2012, what a year for stuff happening. The Jubilee – went down well. The Olympics – medals and lycra, lovely stuff. If you like ‘Youtube sensations’ there were plenty of them, I can think of at least…three. But let’s get to it, the thing everyone (?) was talking about, what happened to The Broken Bones in 2012? You may have noticed this blog has been lying dormant for some time. Why? Well, it’s a problem that breaks down into several small, crumbly, easily-choked-on pieces.
Employment is kind of a biggy. My current working situation doesn’t allow as much time for seeing and reviewing comedy and this in turn bleeds into the tiny matter of ‘inspiration’. Oh behold the tortured artiste, but sadly it is difficult to keep motivated, wanting to write and/or pitch ideas, when the debates around comedy that appear in the media are so routinely repeated and fixated on issues that only serve to bring out trolls. Why aren’t there more women in comedy? Are women even funny? Is comedy too cruel? Regardless of the discussion someone will quote Stewart Lee, someone will use the expression ‘…as funny as cancer!’ and everyone will go home looking totally stupid. It’s not that the debates lack validity (though doubting ‘the funniness’ of women in 2012 is a pretty depressing state of affairs) but they’re trotted out by certain papers with such regularity (and yet with such little thought behind them) that the focus falls away from the issues.
But let’s pull back from full-on Peter Finch (or should that be Glenn Cullen?) meltdown because recently two things happened that made me reassess. One is that I sat down and re-listened to one of my all time favourite comedy albums. The other was going out to see a night of live comedy, not to review but to simply enjoy with friends.
The album was Patton Oswalt’s Werewolves and Lollipops, to this day one of the most utterly faultless pieces of recorded comedy of the last 10 years (but more on that later). The night was put on by Knock2Bag, where I spent an evening watching fast-rising stars like Pat Cahill, stupendous character comedy from ‘Jenny Fawcett’ and Jamie Demetriou and a riotous set from, the now award-winning, Cardinal Burns.
Over the space of one weekend I was reminded of what I’d missed and what I enjoyed about comedy, the things that made me thankful rather than frustrated (so do accept my apologies for paragraph’s 1 and 2). I love comedy too much to simply forget all about it and chalk this blog up as something I ‘just stopped doing’. There is simply too much to ignore.
Stand-up is in rude-health and none are ruder than Nick Helm, who is cannonball-ing into household name territory at a frightening rate. With any luck David Earl will soon be following suit and another long-time blog favourite, Doctor Brown, won Best Comedy Show at Edinburgh in 2012. On top of that there are the likes of Matt Rees, David Trent and Mae Martin, imaginative, exciting and all making it look effortless, they’re the next batch of future stars deserving of your love, adulation and money (or a Twitter follow, whatever’s easiest).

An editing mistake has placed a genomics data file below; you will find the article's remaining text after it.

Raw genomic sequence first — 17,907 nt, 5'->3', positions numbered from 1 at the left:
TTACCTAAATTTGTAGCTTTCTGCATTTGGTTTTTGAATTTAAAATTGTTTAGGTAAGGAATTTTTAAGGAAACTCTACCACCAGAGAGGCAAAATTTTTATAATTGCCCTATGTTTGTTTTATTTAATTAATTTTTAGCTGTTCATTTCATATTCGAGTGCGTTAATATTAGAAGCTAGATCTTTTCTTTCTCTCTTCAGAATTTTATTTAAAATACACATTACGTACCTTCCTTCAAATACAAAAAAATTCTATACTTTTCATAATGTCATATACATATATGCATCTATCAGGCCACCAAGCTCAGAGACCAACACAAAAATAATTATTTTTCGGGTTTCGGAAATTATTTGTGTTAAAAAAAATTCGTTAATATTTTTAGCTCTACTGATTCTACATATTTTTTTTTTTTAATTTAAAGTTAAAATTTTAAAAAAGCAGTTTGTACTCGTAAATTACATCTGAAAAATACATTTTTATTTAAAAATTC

One of the must-see performances of the year came from Tig Notaro. Her brutally honest set, performed shortly after a stage-two cancer diagnosis, became one of comedy’s most-talked about and inspiring moments of 2012. The recording was initially released through the website of her friend Louis CK and can now be downloaded at a very reasonable price via iTunes, but as a taster, here’s a previous Notaro set:
On television we got strong returns from Fresh Meat, 2012 and a seriously sharp final series of The Thick of It. Sky continued its quest to make us forget the fact we were supposed to detest their proprietors with, among others, new Alan Partridge and the show everyone (?) is talking about, Girls. Speaking of must-see imports, BBC 4 gave us Lilyhammer and in the New Year will begin screening the much-loved Parks and Recreation (even if it does have that status because most people have already streamed/downloaded it). Speaking of which, there’s a pretty similar story with the FX who have decided now’s the time to air Louie in the UK, nearly 3 years after it begun in the States. Keep up television! But that’s a minor quibble, look, even BBC3 pulled out some decent fair with Cuckoo, another series of Him and Her and the surprisingly enjoyable hidden-camera show Impractical Jokers.
Meanwhile the year on the big screen ended with a real treat for UK comedy fans as Sightseers rambled into cinemas and became a very unlikely yet very enjoyable hit. Written by and starring small screen comedy mainstays Alice Lowe and Steve Oram, directed by the excellent Ben Wheatley plus some involvement from Edgar Wright, this brutal low-budget wonder made a hefty dent (or three) in the mainstream’s cranium. It also featured turns from various names and faces from almost every UK comedy of the last 10 years including Richard Glover from sketch godfathers Pros From Dover and even man-of-a-thousand-comedies, cult legend Tony Way. It was sordid, surreal and sick but made me laugh more than almost anything else I saw in the cinema this year.
So that was 2012. What’s to come in 2013? Absolutely loads but as far as the blog is concerned I will be rethinking the content and the regularity with which I post. Posting once every six months is pretty shoddy but posting several things a week just isn’t possible. Instead I want to use the blog to focus more on features and more retrospective pieces, starting with my old fave Werewolves and Lollipops, which I hope you’ll enjoy.
2013 – let’s do this.
Thanks for reading.